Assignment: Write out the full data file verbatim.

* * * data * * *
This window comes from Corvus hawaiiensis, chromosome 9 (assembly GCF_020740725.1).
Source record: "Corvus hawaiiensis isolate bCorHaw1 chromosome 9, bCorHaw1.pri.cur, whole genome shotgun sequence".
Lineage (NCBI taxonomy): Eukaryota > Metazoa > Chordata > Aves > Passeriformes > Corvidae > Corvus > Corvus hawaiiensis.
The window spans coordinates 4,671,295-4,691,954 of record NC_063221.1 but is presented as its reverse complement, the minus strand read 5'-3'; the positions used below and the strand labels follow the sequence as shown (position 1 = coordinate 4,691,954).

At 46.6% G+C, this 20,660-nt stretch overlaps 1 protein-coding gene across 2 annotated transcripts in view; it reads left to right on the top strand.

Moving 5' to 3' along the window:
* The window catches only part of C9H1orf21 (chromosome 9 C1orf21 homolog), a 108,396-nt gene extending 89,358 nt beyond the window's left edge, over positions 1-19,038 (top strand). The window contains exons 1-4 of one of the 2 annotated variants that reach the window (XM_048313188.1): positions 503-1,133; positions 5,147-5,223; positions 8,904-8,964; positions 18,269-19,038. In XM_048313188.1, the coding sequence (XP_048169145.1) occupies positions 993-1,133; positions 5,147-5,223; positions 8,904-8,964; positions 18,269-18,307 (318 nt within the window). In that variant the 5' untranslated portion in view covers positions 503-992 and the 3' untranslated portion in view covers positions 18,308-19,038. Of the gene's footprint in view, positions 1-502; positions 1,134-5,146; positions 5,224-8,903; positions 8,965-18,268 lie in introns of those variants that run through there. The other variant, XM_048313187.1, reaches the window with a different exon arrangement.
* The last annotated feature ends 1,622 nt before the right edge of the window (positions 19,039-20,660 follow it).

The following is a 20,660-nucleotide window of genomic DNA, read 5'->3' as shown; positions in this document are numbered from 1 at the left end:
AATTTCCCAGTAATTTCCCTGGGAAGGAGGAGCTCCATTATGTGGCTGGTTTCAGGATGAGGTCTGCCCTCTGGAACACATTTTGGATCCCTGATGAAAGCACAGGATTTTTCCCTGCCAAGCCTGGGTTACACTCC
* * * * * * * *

This window comes from Corvus hawaiiensis, chromosome 9 (assembly GCF_020740725.1).
Source record: "Corvus hawaiiensis isolate bCorHaw1 chromosome 9, bCorHaw1.pri.cur, whole genome shotgun sequence".
Lineage (NCBI taxonomy): Eukaryota > Metazoa > Chordata > Aves > Passeriformes > Corvidae > Corvus > Corvus hawaiiensis.
The window spans coordinates 4,671,295-4,691,954 of record NC_063221.1 but is presented as its reverse complement, the minus strand read 5'-3'; the positions used below and the strand labels follow the sequence as shown (position 1 = coordinate 4,691,954).

At 46.6% G+C, this 20,660-nt stretch overlaps 1 protein-coding gene across 2 annotated transcripts in view; it reads left to right on the top strand.

Moving 5' to 3' along the window:
* The window catches only part of C9H1orf21 (chromosome 9 C1orf21 homolog), a 108,396-nt gene extending 89,358 nt beyond the window's left edge, over positions 1-19,038 (top strand). The window contains exons 1-4 of one of the 2 annotated variants that reach the window (XM_048313188.1): positions 503-1,133; positions 5,147-5,223; positions 8,904-8,964; positions 18,269-19,038. In XM_048313188.1, the coding sequence (XP_048169145.1) occupies positions 993-1,133; positions 5,147-5,223; positions 8,904-8,964; positions 18,269-18,307 (318 nt within the window). In that variant the 5' untranslated portion in view covers positions 503-992 and the 3' untranslated portion in view covers positions 18,308-19,038. Of the gene's footprint in view, positions 1-502; positions 1,134-5,146; positions 5,224-8,903; positions 8,965-18,268 lie in introns of those variants that run through there. The other variant, XM_048313187.1, reaches the window with a different exon arrangement.
* The last annotated feature ends 1,622 nt before the right edge of the window (positions 19,039-20,660 follow it).

The following is a 20,660-nucleotide window of genomic DNA, read 5'->3' as shown; positions in this document are numbered from 1 at the left end:
AATTTCCCAGTAATTTCCCTGGGAAGGAGGAGCTCCATTATGTGGCTGGTTTCAGGATGAGGTCTGCCCTCTGGAACACATTTTGGATCCCTGATGAAAGCACAGGATTTTTCCCTGCCAAGCCTGGGTTACACTCC